Lawrence Carpenter (courtesy of Inmates to Entrepreneurs)

In 2017, the Sentencing Project reported that one in three Black men in the U.S. will be arrested during their lifetime. After completing their sentence, many of these Black men will commit another crime and return to prison.

Koch Industries believes that everyone has the right to justice including ex-convicts, which is why the company is fighting on the frontlines to end the cycle of mass incarceration in the U.S. by breaking barriers in the criminal justice system, employment, and society as a whole.

“We have a two-tiered society. And if you’re wealthy and connected, you get a much better deal than if you’re poor – particularly in our criminal justice system,” said senior vice president and general counsel at Koch Industries, Mark Holden in a statement.

“If you want to help people improve their lives and remove obstacles to opportunity for the least advantaged, and if you believe in individual liberty and freedom and justice, and you care about your community, and you have a moral passion, there’s no other position you can take other than being for criminal justice reform.”

Recently, Koch Industries partnered with Black Enterprise to produce the video series, “Success Beyond Bars” which highlights the stories of ex-offenders who have turned their lives around.

This month, the Los Angeles Sentinel had the opportunity to speak with ex-offender Lawrence Carpenter about his journey from ex-offender to self-made businessman.

At 11-years-old, Carpenter, a North Carolina native fell into the street life and began selling drugs as a means of survival.

“I grew up poor, [selling drugs] was all I knew,” he said.

By the age of 17, Carpenter was arrested for dealing and sentenced to six years.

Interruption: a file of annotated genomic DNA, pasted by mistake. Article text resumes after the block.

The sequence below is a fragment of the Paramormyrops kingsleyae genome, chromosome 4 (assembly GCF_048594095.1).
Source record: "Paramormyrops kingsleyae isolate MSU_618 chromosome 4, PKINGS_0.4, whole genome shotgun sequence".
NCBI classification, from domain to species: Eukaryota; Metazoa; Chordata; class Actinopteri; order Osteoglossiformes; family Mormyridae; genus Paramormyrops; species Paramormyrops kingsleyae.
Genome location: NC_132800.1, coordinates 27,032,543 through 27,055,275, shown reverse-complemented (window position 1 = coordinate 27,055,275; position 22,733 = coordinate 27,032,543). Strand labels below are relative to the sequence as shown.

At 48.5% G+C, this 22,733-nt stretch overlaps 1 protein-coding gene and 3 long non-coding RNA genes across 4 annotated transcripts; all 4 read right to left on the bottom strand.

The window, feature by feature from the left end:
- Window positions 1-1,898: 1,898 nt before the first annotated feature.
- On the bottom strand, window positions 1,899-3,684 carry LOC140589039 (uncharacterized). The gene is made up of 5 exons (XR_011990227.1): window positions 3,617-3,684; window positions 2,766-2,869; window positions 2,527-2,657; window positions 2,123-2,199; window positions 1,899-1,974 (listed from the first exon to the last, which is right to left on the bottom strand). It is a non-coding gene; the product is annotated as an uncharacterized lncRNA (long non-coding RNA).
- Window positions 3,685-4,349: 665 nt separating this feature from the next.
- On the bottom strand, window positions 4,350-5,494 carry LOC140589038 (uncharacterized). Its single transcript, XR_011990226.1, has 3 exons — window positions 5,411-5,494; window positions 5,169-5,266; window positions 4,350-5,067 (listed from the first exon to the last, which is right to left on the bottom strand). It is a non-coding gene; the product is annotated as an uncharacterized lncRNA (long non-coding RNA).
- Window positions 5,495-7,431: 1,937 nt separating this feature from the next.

After being released, Carpenter started selling drugs again only this time, he was better than before.

Nearly seven years later, he found himself behind bars for a second time.

After serving 11 months, Carpenter decided that wanted to turn his life around not just for him but for his family.

Lawrence Carpenter (courtesy of Inmates to Entrepreneurs)

“The second time I got incarcerated I just felt stupid, like really. I didn’t even want people to know I was gone. Secondly, I had a family. So, my thought process was, ‘I never want to bring kids into the world for someone else to raise,” he said. “I always tell my daughters all the time that they are the ones who changed my life.”

For Carpenter, living a life of poverty was not an option for him and his family.

“Everybody makes mistakes but everybody just doesn’t get caught for them. So my whole thing was, the only way to not live in poverty and control my own destiny was entrepreneurship and starting my own business,” he said.

Today, Carpenter is the proud owner of Superclean Professional Janitorial Services where he has provided 19 years of commercial cleaning in the states of Virginia, North Carolina, and South Carolina. Carpenter is also the co-owner of ZBS Trucking Company.

Aside from owning two business, Carpenter is a community activist and participates in prison ministry through his church. He is also the director of the organization, Inmates to Entrepreneurs which creates sustainable career opportunities for former inmates through mentorship and by assisting them with launching their very own businesses.

“Our work through Inmates to Entrepreneurs provides the resources and mentorship that individuals with a criminal background need to rise above the stigma associated with their conviction and create a path to economic opportunity,” said the organization in a statement.

“We strive to put an end to the revolving door of prisons and reverse the societal harms of recidivism.”

Carpenter encourages individuals who are reentering society after prison to do three things: (1) work on yourself, (2) know your lane, and (3) work hard.

“The only people you are selling out when you aren’t doing what you need to do to move forward is you and your family. We go all out for a lot of foolish things and it doesn’t better our lives. So, the same energy and effort we put into those things, we should put into the things that can build a career for ourselves so that we can take care of our families,” he said.

Carpenter is one of many ex-offenders who are refusing to let their criminal records interfere with their dreams!

Be sure to check out to view full episodes of the video series, “Success Beyond Bars.”

For more information on the work that Koch Industries is doing on criminal justice reform visit to